EL PASO, Texas (KTSM) — Gov. Greg Abbott made his first public comments Thursday on the fundraising letter he sent out the day before the El Paso attack that killed 22 people.
In the letter, first reported by the Texas Signal and Texas Tribune, he talked aggressively about defending Texas, just before citing statistics of undocumented immigrants crossing the U.S-Mexico border.
Gov. Abbott says he met with the El Paso delegation for about an hour.
“Mistakes were made and course correction has been made,” he said in response to a reporter’s question about the letter. “I emphasized the importance of making sure that rhetoric will not be used in any dangerous way and we will make sure that we work collaboratively and in unification.”
Gov. Abbott was in El Paso for a special roundtable meeting Thursday. It’s the second meeting of the Texas Safety Commission.
The commission was formed as a direct result of the Aug. 3 mass shooting. The first portion of Thursday’s meeting focused on community healing. The group is made up of both local and state representatives. During his opening remarks, Gov. Abbott says he found the first commission meeting extremely productive and wants the commission to find strategies that can provide real relief and healing for victims. He also called the shooting “racist hate.”
“We must find ways to address racist hate, to reduce it, to create a sense of community where everybody understands who we are as a people,” Abbott said. “And understand it in this context — the killer in El Paso definitely was a racist and he was intent on acting out on his racism.”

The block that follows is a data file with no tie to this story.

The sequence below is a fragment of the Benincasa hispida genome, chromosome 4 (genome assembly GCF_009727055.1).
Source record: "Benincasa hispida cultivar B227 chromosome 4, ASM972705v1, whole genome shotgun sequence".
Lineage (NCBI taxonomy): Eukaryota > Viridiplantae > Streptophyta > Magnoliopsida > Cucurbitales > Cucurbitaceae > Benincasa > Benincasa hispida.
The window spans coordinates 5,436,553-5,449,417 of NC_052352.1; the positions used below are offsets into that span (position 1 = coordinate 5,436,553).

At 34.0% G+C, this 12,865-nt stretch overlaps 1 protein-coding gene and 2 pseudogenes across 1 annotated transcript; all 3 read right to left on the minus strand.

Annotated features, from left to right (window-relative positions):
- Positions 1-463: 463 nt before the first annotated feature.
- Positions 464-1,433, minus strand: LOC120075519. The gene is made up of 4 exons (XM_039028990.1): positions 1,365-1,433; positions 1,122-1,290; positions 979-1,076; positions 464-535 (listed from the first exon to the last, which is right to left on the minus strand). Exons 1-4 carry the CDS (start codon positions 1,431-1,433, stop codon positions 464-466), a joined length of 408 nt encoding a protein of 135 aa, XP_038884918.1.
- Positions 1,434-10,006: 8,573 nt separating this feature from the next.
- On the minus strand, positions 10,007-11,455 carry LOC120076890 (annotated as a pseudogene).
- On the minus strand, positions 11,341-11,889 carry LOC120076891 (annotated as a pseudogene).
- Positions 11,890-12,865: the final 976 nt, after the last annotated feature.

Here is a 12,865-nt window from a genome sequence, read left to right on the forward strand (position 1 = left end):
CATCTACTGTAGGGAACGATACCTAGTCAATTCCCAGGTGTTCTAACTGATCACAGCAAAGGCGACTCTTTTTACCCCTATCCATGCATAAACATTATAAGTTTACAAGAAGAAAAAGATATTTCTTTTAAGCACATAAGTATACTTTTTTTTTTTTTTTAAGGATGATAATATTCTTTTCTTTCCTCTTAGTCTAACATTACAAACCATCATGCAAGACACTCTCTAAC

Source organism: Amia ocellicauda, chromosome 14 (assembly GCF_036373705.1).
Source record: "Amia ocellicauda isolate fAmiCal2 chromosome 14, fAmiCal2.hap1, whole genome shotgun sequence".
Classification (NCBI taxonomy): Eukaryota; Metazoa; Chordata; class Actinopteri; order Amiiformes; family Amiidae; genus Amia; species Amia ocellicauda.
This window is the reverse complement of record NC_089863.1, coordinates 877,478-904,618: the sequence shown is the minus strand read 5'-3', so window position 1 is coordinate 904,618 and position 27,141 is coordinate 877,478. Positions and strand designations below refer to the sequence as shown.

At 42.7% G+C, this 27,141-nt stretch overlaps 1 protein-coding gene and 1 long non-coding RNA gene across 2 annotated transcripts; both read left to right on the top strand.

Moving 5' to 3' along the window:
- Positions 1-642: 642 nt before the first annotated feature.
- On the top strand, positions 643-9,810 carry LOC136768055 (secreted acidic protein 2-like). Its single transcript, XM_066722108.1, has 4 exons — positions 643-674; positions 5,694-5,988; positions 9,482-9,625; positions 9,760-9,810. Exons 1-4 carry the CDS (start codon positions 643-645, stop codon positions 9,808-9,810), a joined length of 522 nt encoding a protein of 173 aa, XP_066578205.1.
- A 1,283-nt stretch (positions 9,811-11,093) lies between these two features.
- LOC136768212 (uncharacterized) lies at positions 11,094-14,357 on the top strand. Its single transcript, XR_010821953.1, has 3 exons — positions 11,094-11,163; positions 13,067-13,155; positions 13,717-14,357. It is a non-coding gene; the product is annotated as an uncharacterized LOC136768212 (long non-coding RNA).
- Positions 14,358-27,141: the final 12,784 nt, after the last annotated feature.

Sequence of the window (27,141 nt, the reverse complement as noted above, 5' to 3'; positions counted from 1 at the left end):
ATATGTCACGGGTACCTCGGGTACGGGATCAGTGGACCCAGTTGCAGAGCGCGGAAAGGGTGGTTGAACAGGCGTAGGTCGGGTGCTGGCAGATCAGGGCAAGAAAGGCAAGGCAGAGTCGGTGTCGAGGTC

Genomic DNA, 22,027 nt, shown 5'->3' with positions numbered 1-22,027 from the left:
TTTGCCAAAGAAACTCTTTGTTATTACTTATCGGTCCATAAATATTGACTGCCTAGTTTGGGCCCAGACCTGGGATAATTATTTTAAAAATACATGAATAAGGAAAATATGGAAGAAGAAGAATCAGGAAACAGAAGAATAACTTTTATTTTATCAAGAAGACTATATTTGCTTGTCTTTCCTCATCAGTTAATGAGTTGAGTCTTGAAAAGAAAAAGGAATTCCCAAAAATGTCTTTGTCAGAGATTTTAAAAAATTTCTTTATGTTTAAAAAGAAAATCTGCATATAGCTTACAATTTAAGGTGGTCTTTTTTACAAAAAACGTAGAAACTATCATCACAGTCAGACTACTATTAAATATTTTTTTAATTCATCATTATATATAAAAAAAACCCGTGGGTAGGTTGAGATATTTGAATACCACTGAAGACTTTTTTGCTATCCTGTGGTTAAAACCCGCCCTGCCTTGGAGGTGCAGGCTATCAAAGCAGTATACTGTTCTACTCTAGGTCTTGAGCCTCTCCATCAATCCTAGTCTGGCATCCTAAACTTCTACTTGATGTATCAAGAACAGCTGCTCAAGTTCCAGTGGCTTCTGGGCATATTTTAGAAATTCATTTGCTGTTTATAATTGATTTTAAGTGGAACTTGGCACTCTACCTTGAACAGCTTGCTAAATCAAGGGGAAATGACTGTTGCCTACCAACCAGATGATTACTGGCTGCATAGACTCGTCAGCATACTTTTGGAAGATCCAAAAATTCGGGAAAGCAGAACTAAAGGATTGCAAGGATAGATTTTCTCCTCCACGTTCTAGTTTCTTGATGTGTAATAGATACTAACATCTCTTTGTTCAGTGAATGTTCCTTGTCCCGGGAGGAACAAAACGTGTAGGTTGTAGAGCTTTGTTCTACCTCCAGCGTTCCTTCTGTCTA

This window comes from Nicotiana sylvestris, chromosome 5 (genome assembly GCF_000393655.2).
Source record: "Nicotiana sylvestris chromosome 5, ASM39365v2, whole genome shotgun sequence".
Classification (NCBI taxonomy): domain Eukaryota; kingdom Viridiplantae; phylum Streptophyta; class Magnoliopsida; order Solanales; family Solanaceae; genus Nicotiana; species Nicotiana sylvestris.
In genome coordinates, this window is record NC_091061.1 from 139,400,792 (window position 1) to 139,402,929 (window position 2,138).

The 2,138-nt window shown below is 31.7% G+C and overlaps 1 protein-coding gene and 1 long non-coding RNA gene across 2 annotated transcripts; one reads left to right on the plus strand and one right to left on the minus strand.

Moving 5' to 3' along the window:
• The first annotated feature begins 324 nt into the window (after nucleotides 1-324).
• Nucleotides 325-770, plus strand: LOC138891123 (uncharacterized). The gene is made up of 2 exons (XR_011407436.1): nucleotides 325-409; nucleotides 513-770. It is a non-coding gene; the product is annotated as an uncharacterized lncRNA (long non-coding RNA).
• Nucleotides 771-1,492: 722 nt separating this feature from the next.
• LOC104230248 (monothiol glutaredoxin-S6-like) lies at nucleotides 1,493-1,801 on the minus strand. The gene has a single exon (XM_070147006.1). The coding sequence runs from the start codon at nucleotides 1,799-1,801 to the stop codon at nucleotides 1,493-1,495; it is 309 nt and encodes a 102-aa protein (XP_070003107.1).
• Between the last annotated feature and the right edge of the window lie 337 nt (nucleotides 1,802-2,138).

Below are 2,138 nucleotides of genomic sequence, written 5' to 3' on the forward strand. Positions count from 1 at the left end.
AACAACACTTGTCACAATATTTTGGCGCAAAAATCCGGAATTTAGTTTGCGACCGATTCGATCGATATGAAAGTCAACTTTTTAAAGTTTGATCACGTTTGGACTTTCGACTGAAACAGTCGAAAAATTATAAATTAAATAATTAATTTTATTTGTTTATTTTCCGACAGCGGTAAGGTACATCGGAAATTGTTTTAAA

El Paso-area lawmakers express hope that these conversations can help identify solutions.
“Understanding what we went through here in El Paso and taking those lessons and making the changes we can to make our community the best it can be, and also to be an example for the state,” said El Paso State Rep. Joe Moody.
Moody, who is a part of the group and was at the first meeting in Austin last week, says the last meeting covered a broad array of topics, including hatred, racism, gun violence, community healing as well as cybersecurity and the role the internet plays in advancing hateful ideologies.
However, this is not the first time Texas has had to have these types of discussions.
“This is similar to what was done after the shooting in Sutherland Springs and Santa Fe High School. I do think it’s certainly a sad state of affairs that this is somewhat of a blueprint on how to handle this. This has, unfortunately, become the new normal, ” Moody said.
According to Moody, he expects the governor will have a list of things to do following the meeting. However, he says the Texas Speaker of the House also has plans.
“At least I can say from the Texas House side that the Speaker of the House has told us that once these meetings conclude that he fully intends to task a select committee with looking at the long-range, long term solutions. That is legislative and not part of the executive authority of the Governor’s office,” Moody said.
Gun safety advocates protested outside the roundtable, upset that Moms Demand Action wasn’t invited to be a part of it. However, a spokesperson for Abbott’s office says Gabby Giffords’ group, which is a gun safety advocacy group will be in attendance. Giffords is a former congresswoman who was one of 19 shot while she was meeting with constituents in 2011.